Most of the media attention around Barack Obama’s combative speech to the UN General Assembly on Monday focused, understandably, on what the U.S. president actually said: his defense of the Iran nuclear deal, harsh words regarding Syrian dictator Bashar al-Assad and ISIS, digs at Republicans, and the exchange of barbs between himself and Russian president Vladimir Putin over Syria and Ukraine.
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In Israel, though, the media and the public paid closer attention to what Obama didn’t say. He didn’t mention Israel or Palestine. Not once.
He didn’t even say “Jerusalem” or “Temple Mount” or “Al-Aqsa Mosque”, even though Israel’s security forces clashed with Palestinians protesters at the holy site just hours before he spoke.
A year ago, as violence flared around Al-Aqsa, and journalists were quick to declare this as the beginning of the third Intifada, it would have been unthinkable that Syria would one day get better ratings than Temple Mount.
The world has changed in the past year.
For the past two weeks, violence has continued to plague Jerusalem, as Palestinians barricade themselves within the Al-Aqsa Mosque and pelt police officers with rocks and firebombs. You may have missed it, whereas once you absolutely couldn’t. At this point, it seems only news junkies and certified Israel-Palestine enthusiasts still care enough to follow these events.
All this is a far cry from when journalist Matti Friedman famously decried the media's treatment of Israel-Palestine as “the most important story on earth”. Then, nobody cared about Syria. Today, Syria is perhaps the top story worldwide and the source of escalating tensions between two of the world’s leading superpowers.
ISIS on their minds
Obama’s decision to leave the Israel-Palestinian conflict out of his UN remarks, and the blasé attitude with which the latest round of Temple Mount riots have been received worldwide, are both indicative of a larger trend. It seems that, perhaps fed up with the repetitiveness and lethargy of the Israel-Palestinian conflict, the world is starting to lose interest.
In the UN General Assembly, the few world leaders who bothered to mention Israel and Palestine, such as Jordan’s King Abdullah, spoke of it briefly and vaguely, mostly as a backdrop to the extremism of ISIS. Putin made no mention of it either. The world has bigger fish to fry.
Or – possibly, the world is finally treating the conflict according to its actual importance to world affairs, after years and decades of blown-up obsession. If for years, the Israeli-Palestinian issue was amplified to something of global significance, a conflict every superpower had to interfere in, it now seems to have been reduced back to the level of a local squabble over a tiny patch of desert.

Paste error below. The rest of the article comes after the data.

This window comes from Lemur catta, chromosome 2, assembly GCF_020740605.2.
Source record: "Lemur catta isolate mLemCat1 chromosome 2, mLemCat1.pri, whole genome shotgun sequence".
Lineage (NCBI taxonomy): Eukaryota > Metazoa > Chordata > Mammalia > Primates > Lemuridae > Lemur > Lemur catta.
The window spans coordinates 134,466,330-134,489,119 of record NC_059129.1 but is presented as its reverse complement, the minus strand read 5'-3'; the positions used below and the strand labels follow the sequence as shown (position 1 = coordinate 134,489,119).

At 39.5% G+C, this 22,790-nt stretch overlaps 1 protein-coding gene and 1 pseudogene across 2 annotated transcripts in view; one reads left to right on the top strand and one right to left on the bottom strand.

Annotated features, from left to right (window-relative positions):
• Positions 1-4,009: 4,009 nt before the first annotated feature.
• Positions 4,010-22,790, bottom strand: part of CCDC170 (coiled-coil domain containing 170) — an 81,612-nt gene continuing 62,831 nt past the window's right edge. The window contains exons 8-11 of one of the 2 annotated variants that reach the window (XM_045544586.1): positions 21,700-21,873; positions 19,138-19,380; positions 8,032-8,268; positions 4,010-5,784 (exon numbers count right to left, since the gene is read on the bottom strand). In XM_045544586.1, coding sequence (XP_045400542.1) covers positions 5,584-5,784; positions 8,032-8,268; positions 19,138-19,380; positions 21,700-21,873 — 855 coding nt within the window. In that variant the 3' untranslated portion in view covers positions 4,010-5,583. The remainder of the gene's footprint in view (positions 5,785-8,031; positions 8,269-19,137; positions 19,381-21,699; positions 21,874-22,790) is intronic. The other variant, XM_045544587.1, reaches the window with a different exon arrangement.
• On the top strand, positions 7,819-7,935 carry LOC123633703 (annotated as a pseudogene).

A year ago many were concerned that tensions over Temple Mount could explode into a full-blown religious World War III - nowadays, even two weeks of simmering violence on Temple Mount arouse little excitement. What with ISIS and Syria and climate change, with Europe busy with its escalating refugee crisis and the U.S. mired in Trump-mania and Cold War-like struggle with Russia, the Israeli-Palestinian conflict suddenly seems insignificant, a speck of dust on a rapidly changing map.
It helps that increasingly, the Israeli-Palestinian issue seems immutable, the result of two peoples hopelessly entangled in a political and demographic impasse, trapped in a repetitive cycle of low-level violence and mini-wars. Like many American presidents before him, Obama tried to move things forward, but post-“chickenshit”-scandal -post-Kerry-initiative-post-Iran-deal-battle, he seems to have given up.
With that, the Israeli right-wing is closer than ever to getting what it truly wants, what it always wanted: to be left alone to its own devices, without pesky journalists and American diplomats butting in.
Israelis, too, have always complained that the world has overstated the importance of the conflict. Now they are getting their wish: finally, they are being ignored.
For Benjamin Netanyahu, who has made it somewhat of a career goal to push the Palestinian issue out of the global conversation, this is a sweet victory. The more the world deals with Syria and ISIS, the less they focus on his utter inability and unwillingness to make bold decisions.
For Palestinians, though, this is an impending disaster. With Palestinian GDP per capita shrinking for three years in a row after years of diminishing aid, decreasing revenues and sundry devastation, Palestinians are now being sidelined, a development that has Palestinian leaders enraged.
Not great for Israel either
For Israel, too, it’s not necessarily a positive development, though to some it might seem like one at first. Desperation among Palestinians could increase the violence, and while the right wing is counting on a very specific scenario - Israel gettings all the military aid and diplomatic protection it currently receives, along with carte blanche permission to do whatever it wants - in the longer term, the reality might turn out to be very different.
Don’t get me wrong: Israel-Palestine is still a top news story, and will no doubt (no doubt!) continue to be so for years to come. There is too much money involved, too many politicians living off of it. But the trend is clear: The Israeli-Palestinian conflict is receding into the rearview mirror of global public opinion, along with all its religious overtones, its banal everyday brutality, its entrenched hate and violence. Two peoples once seen as salvageable, now seen, perhaps justly, as a lost cause.